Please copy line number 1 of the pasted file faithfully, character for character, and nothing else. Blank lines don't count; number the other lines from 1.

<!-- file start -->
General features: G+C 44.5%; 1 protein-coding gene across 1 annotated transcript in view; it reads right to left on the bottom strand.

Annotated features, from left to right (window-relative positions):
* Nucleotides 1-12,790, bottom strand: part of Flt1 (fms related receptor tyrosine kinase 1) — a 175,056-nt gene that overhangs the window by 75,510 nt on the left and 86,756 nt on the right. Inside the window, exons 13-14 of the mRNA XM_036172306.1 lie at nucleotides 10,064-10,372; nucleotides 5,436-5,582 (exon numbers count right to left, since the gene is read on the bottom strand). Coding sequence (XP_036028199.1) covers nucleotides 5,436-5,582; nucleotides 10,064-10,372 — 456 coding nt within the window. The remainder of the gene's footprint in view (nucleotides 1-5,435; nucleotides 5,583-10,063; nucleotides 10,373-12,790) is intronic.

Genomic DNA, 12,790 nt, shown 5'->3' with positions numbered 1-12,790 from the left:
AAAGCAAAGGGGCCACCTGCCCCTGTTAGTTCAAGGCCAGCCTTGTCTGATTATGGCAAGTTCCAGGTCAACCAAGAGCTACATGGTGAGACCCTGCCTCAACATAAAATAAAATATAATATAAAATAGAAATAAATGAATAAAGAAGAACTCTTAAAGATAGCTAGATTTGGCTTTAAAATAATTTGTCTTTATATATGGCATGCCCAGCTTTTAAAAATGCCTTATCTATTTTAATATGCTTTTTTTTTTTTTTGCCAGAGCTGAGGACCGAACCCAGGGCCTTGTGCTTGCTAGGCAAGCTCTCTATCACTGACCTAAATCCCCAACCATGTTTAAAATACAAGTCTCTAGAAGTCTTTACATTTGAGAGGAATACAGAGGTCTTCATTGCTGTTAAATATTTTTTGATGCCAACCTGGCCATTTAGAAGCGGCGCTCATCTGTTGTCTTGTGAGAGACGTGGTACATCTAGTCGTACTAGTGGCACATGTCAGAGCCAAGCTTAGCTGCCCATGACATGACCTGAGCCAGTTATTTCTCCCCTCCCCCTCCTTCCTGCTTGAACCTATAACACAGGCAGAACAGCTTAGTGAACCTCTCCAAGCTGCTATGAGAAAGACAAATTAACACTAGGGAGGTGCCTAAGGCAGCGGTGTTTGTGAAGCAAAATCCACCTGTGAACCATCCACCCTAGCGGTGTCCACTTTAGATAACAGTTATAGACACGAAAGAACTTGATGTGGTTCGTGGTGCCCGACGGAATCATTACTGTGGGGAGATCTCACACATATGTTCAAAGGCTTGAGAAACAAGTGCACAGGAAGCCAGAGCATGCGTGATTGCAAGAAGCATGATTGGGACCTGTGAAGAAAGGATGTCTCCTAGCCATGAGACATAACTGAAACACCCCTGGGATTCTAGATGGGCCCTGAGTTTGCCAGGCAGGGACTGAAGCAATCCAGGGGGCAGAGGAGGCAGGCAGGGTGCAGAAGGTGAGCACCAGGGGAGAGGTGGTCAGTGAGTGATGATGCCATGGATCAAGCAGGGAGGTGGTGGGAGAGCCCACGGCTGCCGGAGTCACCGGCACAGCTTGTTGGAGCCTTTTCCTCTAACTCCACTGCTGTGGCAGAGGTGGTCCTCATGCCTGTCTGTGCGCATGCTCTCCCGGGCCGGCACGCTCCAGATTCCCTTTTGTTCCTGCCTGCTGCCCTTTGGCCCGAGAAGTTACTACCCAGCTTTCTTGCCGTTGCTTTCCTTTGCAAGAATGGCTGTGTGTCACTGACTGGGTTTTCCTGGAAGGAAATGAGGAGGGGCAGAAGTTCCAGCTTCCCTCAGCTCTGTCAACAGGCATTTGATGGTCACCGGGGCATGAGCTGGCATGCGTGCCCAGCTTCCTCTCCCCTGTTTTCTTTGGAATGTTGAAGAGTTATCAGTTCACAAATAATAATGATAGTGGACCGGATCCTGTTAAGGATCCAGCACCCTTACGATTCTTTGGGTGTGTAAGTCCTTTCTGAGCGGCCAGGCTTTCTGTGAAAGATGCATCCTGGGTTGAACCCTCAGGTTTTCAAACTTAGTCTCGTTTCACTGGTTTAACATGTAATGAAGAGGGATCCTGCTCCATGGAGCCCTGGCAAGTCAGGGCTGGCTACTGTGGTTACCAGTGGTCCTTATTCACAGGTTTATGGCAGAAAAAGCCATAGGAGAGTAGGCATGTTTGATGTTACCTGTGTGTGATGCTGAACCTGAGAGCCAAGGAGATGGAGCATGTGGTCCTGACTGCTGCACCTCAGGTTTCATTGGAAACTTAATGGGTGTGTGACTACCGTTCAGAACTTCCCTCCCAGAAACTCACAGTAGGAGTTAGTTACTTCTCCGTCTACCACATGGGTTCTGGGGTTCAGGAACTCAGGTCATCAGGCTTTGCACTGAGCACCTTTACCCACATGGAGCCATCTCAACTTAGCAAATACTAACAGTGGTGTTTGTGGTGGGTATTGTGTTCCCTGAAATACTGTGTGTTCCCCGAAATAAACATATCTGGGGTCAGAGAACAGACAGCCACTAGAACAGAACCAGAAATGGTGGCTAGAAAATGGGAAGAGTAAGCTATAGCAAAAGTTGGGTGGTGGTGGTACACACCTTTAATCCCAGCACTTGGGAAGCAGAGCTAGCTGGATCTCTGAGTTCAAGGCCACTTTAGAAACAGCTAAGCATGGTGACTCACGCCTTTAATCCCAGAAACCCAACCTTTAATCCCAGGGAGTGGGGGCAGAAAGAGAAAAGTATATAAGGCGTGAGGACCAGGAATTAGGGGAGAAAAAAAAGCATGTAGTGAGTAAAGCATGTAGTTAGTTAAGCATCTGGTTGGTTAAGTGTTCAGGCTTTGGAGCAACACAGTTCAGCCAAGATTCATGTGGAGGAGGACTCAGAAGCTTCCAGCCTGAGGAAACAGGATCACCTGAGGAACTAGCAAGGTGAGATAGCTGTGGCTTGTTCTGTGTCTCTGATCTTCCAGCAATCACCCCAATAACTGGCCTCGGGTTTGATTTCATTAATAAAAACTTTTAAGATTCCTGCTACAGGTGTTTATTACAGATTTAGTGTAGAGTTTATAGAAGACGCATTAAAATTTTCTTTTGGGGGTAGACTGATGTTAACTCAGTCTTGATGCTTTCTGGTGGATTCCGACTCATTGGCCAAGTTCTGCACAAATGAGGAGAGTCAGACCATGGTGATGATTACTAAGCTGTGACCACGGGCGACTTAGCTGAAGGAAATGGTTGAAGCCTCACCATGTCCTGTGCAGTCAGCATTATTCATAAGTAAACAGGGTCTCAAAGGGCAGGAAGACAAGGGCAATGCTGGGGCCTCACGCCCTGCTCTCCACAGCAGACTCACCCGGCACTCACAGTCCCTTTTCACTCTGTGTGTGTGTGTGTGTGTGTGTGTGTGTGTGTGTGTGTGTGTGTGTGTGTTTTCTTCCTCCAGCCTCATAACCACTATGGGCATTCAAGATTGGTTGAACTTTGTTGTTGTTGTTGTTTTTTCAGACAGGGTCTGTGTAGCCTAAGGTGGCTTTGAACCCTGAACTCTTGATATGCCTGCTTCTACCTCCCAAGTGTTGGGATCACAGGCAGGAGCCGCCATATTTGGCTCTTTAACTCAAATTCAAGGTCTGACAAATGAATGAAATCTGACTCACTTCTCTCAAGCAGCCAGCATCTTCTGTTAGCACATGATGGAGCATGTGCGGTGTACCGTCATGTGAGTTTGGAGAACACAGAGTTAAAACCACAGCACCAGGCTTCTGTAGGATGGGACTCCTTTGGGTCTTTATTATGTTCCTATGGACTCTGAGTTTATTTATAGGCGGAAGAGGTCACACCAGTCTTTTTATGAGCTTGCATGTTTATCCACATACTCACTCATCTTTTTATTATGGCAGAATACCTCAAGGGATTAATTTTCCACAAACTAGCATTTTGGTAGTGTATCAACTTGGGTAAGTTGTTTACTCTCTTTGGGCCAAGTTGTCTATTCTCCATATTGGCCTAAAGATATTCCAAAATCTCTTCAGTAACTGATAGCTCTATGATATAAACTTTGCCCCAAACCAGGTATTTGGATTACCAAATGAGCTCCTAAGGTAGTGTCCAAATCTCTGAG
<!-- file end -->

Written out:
General features: G+C 44.5%; 1 protein-coding gene across 1 annotated transcript in view; it reads right to left on the bottom strand.